Asia – L. Mertens + Theodore Lefevre, ca. 1870

LARGE 19TH CENTURY FIGURATIVE MAP OF ASIA “Carte d’Asie”, lithograph in colours made by L. Mertens and published around 1870…

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Carte d’Asie”, lithograph in colours made by L. Mertens and published around 1870 by Théodore Lefèvre, bookseller in Brussels. Size: 62,5 x 83,5 cm.

Before the Industrial Revolution in the mid-to-late 19th century, demand for oriental goods such as porcelain, silk, spices, and tea remained the driving force behind European imperialism. The Western European stake in Asia remained confined largely to trading stations and strategic outposts necessary to protect trade. Industrialization, however, dramatically increased European demand for Asian raw materials; with the severe Long Depression of the 1870s provoking a scramble for new markets for European industrial products and financial services in Africa, the Americas, Eastern Europe, and especially in Asia. This scramble coincided with a new era in global colonial expansion known as “the New Imperialism“, which saw a shift in focus from trade and indirect rule to formal colonial control of vast overseas territories ruled as political extensions of their mother countries.

Western imperialism in Asia intensified as European powers sought to expand their empires, exploit resources, and establish control over strategic territories. A period characterized by increased economic penetration, political dominance, and cultural influence.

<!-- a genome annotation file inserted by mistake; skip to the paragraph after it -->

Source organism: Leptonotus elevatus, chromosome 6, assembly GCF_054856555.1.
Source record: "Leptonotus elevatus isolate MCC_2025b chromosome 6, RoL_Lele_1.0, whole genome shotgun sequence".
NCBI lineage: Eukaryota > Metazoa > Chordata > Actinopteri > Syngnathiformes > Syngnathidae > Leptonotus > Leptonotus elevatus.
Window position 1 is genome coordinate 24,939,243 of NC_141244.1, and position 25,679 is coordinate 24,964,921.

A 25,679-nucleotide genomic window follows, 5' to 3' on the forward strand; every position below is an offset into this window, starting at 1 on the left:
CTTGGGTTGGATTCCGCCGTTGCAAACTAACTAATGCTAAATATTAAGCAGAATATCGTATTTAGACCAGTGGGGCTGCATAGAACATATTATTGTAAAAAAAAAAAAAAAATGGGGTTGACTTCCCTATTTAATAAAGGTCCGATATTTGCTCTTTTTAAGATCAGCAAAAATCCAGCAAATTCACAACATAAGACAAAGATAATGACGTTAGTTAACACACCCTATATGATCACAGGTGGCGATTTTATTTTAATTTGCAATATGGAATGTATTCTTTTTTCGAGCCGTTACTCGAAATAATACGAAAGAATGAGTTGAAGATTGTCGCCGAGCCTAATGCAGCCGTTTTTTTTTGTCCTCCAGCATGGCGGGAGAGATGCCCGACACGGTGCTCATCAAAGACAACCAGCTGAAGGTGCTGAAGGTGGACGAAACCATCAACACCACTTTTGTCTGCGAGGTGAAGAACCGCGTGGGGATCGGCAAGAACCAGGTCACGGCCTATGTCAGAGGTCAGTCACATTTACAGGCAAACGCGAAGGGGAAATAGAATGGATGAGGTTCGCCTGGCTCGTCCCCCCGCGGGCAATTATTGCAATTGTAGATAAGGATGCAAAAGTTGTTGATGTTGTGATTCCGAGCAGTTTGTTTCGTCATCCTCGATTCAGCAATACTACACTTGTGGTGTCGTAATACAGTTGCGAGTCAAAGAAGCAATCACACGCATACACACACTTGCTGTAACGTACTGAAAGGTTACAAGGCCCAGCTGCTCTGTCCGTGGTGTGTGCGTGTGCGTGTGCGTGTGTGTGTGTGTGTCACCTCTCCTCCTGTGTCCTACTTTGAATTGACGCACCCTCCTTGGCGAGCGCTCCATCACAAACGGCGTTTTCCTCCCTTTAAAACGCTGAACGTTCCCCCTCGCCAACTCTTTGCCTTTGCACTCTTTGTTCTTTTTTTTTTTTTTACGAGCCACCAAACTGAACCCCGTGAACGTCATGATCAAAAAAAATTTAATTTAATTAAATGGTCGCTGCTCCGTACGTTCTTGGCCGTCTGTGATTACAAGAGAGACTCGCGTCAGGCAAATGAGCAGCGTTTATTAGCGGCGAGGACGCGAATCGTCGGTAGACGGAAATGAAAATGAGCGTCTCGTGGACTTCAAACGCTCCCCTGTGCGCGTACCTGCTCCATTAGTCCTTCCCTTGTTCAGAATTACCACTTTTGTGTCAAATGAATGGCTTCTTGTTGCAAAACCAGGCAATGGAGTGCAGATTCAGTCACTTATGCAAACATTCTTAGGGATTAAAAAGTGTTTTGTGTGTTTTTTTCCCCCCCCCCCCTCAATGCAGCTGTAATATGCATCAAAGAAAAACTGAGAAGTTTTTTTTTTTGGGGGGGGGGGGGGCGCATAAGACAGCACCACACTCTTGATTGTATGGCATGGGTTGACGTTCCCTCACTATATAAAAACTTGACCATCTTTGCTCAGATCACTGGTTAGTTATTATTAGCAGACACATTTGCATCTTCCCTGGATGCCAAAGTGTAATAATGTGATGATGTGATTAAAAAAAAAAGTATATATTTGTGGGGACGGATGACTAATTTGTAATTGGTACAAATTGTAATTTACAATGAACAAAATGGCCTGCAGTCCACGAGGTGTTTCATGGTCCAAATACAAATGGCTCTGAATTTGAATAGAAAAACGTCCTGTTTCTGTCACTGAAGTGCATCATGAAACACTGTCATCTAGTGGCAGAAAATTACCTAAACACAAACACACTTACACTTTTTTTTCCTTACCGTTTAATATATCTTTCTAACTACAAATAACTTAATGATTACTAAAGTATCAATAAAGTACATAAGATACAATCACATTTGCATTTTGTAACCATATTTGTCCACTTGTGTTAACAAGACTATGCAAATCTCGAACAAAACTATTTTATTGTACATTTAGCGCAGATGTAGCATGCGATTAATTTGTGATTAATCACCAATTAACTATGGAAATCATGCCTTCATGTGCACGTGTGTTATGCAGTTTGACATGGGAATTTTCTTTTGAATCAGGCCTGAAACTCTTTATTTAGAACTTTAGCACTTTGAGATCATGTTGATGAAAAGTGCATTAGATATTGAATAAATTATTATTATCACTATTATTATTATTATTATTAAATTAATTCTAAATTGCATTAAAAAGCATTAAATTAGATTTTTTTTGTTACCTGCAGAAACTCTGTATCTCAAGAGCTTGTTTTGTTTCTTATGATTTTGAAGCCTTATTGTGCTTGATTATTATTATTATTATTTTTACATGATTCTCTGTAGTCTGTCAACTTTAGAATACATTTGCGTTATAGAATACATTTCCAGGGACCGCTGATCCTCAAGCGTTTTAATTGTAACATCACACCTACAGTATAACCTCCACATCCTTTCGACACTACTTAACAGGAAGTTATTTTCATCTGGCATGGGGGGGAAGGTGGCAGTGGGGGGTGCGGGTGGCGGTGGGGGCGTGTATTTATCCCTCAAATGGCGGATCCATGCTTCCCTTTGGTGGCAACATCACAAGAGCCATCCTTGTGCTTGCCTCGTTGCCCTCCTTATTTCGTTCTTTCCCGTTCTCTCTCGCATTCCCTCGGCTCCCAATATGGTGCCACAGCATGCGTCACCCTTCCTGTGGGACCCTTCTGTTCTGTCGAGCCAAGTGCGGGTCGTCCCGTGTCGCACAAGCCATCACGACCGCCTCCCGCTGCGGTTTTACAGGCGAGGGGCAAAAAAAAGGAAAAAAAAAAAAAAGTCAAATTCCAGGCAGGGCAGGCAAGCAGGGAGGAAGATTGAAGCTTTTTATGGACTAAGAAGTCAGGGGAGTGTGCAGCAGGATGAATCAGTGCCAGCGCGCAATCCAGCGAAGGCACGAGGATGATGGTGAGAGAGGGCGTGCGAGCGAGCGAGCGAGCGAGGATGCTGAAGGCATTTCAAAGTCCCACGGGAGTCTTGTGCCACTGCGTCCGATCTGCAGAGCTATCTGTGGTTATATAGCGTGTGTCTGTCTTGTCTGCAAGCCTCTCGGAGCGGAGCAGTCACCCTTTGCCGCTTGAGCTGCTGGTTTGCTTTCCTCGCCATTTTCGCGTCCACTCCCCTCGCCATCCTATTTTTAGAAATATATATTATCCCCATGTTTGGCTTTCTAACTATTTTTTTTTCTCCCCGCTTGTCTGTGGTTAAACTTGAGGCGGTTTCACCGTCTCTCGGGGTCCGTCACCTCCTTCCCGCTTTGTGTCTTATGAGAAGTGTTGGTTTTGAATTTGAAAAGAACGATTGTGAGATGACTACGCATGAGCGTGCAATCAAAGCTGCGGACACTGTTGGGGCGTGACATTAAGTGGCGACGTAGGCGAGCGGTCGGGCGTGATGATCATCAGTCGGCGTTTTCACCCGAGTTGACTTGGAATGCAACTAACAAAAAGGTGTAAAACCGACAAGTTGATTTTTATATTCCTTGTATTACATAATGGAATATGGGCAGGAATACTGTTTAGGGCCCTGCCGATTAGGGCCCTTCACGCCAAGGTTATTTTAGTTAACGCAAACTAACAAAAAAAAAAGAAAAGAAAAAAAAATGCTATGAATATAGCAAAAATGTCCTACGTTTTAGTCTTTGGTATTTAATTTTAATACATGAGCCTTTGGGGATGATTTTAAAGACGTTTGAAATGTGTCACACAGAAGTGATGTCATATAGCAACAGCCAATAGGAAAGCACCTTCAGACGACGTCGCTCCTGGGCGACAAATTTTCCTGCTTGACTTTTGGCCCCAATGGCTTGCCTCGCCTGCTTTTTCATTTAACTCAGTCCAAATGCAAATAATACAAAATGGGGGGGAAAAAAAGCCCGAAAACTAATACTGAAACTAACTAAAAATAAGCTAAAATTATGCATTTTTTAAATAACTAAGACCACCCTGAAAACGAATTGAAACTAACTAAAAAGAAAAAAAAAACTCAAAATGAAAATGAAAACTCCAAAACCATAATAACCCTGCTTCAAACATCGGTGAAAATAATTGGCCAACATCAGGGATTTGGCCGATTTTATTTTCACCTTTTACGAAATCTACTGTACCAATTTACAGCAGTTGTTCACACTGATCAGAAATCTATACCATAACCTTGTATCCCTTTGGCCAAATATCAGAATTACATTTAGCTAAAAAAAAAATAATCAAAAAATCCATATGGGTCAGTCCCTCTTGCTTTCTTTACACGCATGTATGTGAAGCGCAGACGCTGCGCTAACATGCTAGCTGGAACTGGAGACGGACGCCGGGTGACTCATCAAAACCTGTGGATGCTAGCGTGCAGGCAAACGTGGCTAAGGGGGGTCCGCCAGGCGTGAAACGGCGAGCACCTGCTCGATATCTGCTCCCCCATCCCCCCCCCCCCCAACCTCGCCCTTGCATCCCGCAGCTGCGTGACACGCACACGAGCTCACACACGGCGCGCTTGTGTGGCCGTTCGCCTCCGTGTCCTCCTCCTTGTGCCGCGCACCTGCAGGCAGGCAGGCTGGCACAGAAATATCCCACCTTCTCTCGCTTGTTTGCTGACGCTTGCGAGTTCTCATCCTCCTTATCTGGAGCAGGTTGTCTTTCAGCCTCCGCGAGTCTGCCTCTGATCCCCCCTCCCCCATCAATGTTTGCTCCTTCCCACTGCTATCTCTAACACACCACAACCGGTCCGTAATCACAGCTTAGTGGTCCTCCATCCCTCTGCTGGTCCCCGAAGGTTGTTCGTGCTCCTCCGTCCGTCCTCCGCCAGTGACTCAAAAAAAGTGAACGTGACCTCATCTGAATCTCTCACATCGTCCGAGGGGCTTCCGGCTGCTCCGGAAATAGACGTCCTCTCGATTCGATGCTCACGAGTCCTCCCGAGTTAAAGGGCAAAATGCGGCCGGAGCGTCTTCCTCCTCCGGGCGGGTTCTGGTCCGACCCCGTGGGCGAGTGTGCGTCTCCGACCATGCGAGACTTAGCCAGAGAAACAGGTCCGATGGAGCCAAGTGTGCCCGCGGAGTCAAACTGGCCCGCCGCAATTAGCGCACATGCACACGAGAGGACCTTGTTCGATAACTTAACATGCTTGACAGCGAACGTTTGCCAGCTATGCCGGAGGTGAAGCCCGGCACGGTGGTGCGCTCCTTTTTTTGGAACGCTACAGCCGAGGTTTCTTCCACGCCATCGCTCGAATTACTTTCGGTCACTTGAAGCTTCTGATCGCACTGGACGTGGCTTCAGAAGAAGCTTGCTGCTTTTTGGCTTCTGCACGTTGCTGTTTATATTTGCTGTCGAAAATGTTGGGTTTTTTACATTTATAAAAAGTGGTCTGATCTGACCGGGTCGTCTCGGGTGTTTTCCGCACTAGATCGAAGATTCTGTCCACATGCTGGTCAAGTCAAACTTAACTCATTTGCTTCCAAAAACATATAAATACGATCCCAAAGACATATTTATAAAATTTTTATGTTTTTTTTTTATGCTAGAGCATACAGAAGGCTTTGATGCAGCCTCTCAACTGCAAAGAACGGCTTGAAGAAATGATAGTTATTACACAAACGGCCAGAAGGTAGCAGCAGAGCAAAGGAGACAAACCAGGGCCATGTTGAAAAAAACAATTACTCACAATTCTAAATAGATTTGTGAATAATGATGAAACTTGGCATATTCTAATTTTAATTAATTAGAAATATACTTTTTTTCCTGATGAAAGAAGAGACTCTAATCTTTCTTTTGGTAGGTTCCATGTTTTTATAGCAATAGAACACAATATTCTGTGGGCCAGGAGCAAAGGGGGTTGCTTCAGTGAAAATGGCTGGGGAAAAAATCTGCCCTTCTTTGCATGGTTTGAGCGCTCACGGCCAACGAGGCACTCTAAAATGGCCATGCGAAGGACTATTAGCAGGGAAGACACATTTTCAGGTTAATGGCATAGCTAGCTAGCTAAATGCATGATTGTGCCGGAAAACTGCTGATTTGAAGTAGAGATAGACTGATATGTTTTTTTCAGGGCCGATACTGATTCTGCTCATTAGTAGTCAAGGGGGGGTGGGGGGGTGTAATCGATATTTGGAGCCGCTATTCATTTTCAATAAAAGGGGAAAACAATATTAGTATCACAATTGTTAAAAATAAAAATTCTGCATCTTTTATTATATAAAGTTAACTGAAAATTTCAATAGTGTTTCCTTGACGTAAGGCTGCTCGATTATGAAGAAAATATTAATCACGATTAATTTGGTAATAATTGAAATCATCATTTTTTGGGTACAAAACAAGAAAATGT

France extended its colonial empire in Southeast Asia, and established French Indochina including Vietnam, Cambodia, and Laos.

Japan underwent rapid industrialization and modernization during the late 19th century, transforming into a major power in Asia. The Meiji Restoration (1868) marked a period of reforms that enabled Japan to resist Western imperialism and eventually adopt imperialistic policies itself.

It is the time of the Great Game, where the British and Russian Empires rivalled over influence in Central Asia, primarily in Afghanistan, Persia, and Tibet. The two colonial empires used military interventions and diplomatic negotiations to acquire and redefine territories in Central and South Asia. Russia conquered Turkestan, and Britain expanded and set the borders of British colonial India.

This large map of Asia captures the political boundaries of that moment in time:

Arabia (incorporating modern day Saudi Arabia, Yemen, Oman, and the Gulf States), “Turkish Asia” including Ottoman Syria, the Kingdom of Persia (Qajar Iran), the Kingdom of Kabul (Afghan Empire), Balochistan (part of modern day Pakistan), Hindustan (the Indian Subcontinent), Russian Tartary (Siberia), Independent Tartary (Russian Turkestan), the Birman Empire (including Siam and modern day Malaysia), French Indochina (with Cambodia, Cochinchina/Vietnam), the Chinese Empire and Japan.

The map is surrounded by an interesting representation of Asia: Chinese workers, Malay people, the Grand Mughal of India, a platypus (the egg laying mammal), jugglers, a zebu (camel cow), a Chinese junk, “Persia and the Persians”, “Banians” (Indian merchants), ritualistic cleansing in the Narmada River in India, a Chinese officer, an Indian deity, Parsis (a Persian community in Gujarat, India), “The Priests of Buddha”, Gondi people (India), an elephant, “dance of the Bayadères” (India), a cobra snake, a Mandarin Chinese, inhabitants of Sumatra (modern day Indonesia), Indians from Varanasi (Uttar Pradesh, India).

Price: Euro 1.450,-